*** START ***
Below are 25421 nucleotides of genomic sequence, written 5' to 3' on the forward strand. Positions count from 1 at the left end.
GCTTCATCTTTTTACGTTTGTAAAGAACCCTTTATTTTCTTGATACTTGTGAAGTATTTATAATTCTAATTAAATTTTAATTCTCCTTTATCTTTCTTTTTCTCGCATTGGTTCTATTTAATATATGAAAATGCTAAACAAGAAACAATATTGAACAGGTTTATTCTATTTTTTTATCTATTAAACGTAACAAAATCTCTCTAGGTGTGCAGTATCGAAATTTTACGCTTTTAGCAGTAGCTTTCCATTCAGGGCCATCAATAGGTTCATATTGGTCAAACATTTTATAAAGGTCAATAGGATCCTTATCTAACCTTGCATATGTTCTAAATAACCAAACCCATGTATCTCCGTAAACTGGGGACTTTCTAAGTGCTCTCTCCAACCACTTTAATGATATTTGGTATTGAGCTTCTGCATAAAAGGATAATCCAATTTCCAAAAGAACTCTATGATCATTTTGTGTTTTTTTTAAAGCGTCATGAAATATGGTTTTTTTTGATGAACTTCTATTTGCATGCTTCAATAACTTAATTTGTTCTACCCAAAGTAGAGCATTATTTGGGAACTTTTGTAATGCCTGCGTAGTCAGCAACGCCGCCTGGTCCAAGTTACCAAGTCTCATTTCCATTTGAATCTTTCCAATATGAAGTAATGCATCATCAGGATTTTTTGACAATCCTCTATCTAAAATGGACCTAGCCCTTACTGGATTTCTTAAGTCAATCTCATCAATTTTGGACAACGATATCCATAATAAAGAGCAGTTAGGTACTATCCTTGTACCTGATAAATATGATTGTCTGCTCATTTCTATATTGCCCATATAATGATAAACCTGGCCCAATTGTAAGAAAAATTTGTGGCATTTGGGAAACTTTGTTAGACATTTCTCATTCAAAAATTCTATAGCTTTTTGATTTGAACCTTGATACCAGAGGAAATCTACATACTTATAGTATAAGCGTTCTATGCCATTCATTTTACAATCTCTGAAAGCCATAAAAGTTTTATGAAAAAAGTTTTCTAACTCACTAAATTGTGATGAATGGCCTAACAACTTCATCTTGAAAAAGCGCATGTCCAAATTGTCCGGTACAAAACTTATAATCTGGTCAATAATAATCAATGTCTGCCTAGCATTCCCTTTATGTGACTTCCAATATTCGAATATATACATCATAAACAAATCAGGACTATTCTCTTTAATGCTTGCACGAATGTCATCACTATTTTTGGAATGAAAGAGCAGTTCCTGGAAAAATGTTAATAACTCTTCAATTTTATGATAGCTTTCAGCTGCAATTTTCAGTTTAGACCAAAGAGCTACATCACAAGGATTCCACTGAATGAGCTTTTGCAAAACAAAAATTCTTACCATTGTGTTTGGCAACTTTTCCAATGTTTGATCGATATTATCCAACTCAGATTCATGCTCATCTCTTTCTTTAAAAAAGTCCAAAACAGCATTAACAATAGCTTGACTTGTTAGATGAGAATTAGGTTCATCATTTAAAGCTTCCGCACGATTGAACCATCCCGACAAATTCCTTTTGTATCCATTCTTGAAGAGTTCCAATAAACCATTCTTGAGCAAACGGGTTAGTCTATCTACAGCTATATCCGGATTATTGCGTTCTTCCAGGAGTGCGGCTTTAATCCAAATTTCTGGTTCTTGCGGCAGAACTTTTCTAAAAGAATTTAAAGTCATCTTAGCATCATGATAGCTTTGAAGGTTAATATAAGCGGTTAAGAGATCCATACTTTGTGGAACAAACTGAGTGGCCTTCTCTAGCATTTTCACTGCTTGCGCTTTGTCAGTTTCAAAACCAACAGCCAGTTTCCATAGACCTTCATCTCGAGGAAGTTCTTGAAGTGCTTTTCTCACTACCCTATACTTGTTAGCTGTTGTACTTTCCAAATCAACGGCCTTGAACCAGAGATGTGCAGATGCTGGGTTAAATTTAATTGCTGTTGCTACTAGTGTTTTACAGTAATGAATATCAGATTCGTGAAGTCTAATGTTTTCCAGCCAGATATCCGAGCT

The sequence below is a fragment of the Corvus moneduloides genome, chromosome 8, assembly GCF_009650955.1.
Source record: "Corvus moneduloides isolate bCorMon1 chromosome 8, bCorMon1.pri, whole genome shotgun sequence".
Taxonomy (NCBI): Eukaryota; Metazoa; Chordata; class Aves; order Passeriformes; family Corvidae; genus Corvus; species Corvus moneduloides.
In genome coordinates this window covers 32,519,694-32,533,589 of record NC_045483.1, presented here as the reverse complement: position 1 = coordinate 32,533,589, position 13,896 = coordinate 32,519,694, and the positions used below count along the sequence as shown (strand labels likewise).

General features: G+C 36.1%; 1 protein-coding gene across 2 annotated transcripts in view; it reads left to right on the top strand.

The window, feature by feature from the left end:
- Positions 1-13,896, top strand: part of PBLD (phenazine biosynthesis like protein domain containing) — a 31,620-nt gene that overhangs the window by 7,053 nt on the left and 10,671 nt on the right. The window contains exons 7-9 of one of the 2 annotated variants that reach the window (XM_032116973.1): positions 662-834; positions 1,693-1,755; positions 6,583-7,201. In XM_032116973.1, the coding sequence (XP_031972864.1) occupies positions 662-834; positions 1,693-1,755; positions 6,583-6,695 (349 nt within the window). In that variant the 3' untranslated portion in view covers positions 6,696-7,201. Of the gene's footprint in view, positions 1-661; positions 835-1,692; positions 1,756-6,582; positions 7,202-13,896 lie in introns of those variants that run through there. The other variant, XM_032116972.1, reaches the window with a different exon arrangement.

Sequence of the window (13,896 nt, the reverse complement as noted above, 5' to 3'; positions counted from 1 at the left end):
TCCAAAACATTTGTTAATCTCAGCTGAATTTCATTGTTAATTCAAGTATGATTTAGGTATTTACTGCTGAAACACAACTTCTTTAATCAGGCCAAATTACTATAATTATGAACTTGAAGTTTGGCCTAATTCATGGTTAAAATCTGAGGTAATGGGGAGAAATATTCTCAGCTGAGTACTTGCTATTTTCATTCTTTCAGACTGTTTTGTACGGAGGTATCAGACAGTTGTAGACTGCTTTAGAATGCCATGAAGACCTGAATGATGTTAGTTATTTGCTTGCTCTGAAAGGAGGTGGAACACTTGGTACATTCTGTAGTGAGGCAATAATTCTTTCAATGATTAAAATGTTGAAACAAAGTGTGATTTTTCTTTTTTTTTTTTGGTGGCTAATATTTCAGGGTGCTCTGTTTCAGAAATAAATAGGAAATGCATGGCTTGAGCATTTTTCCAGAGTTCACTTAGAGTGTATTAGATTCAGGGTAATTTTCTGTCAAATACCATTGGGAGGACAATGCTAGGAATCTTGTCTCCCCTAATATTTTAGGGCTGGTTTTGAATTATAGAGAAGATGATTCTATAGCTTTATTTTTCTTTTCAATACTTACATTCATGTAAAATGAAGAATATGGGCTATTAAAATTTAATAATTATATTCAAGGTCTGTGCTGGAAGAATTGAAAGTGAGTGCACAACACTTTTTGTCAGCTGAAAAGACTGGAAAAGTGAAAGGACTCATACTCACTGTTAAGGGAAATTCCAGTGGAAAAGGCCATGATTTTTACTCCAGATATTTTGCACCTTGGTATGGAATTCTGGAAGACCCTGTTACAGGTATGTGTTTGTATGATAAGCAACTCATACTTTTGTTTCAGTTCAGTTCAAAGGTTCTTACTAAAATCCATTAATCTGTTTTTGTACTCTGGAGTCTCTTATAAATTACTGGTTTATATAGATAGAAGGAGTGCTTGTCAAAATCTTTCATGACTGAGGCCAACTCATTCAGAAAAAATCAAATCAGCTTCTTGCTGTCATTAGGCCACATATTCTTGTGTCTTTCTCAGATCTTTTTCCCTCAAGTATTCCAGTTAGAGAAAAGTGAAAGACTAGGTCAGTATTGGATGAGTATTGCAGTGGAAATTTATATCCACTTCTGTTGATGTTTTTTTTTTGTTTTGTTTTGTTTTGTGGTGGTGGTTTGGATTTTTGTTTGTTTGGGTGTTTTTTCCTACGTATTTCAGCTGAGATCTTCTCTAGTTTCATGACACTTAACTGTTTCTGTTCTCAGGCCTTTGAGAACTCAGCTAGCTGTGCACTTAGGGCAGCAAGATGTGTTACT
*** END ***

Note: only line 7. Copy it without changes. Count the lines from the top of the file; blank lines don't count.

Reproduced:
General features: G+C 36.1%; 1 protein-coding gene across 2 annotated transcripts in view; it reads left to right on the top strand.